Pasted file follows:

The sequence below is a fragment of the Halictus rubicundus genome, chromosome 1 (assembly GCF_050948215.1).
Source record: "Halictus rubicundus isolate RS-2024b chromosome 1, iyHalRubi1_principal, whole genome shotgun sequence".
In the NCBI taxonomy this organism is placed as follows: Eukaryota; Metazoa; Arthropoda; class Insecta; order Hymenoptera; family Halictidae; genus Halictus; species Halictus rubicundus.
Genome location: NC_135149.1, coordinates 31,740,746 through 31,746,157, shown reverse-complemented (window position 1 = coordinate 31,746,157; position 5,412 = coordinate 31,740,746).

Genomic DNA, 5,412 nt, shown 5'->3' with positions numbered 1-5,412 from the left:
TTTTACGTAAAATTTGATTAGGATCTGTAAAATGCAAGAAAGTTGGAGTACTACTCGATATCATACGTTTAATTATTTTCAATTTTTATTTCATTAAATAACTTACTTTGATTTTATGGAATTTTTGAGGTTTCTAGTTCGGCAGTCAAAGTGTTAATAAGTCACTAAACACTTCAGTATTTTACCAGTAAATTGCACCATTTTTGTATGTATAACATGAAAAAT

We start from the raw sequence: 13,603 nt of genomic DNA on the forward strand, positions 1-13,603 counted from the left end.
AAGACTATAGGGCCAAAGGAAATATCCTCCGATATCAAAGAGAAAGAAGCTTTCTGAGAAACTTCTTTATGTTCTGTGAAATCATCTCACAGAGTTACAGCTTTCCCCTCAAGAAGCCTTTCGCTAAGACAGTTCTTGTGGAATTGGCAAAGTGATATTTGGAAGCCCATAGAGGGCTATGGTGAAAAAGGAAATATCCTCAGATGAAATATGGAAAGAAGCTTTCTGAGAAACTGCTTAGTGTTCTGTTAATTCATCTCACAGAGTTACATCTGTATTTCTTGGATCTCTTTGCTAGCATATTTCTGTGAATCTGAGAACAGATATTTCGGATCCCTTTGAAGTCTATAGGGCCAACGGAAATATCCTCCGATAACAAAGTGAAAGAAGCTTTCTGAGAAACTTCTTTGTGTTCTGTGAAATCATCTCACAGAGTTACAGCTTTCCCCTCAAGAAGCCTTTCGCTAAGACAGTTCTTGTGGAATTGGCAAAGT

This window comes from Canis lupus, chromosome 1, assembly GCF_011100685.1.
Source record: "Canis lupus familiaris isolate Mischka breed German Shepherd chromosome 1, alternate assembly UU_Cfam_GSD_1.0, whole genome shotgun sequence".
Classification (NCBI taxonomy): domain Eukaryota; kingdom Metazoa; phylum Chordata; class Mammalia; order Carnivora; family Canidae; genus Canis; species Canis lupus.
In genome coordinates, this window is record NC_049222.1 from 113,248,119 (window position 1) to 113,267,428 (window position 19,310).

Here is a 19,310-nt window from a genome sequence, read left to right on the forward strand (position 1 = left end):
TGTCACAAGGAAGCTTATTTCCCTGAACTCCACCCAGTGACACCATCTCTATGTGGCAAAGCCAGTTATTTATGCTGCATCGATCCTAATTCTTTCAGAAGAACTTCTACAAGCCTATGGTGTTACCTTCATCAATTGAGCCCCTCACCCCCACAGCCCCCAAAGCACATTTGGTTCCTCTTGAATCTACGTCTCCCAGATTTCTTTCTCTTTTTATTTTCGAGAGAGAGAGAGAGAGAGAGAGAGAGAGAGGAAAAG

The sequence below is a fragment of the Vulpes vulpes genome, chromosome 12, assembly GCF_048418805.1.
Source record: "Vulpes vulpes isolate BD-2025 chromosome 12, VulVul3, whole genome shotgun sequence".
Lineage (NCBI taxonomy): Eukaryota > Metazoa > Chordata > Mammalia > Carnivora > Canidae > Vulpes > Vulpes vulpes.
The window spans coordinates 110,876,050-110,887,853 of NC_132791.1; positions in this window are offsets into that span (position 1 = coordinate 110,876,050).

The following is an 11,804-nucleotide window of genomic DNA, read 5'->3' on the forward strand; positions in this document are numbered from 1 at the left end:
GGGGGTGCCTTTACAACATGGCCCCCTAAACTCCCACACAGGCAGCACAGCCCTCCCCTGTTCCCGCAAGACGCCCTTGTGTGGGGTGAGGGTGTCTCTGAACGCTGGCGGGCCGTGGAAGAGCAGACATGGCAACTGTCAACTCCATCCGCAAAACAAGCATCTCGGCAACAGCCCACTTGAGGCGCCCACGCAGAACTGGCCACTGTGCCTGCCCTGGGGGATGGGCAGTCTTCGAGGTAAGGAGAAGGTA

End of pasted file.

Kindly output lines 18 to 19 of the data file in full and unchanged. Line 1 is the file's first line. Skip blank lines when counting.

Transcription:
The window spans coordinates 110,876,050-110,887,853 of NC_132791.1; positions in this window are offsets into that span (position 1 = coordinate 110,876,050).

The following is an 11,804-nucleotide window of genomic DNA, read 5'->3' on the forward strand; positions in this document are numbered from 1 at the left end: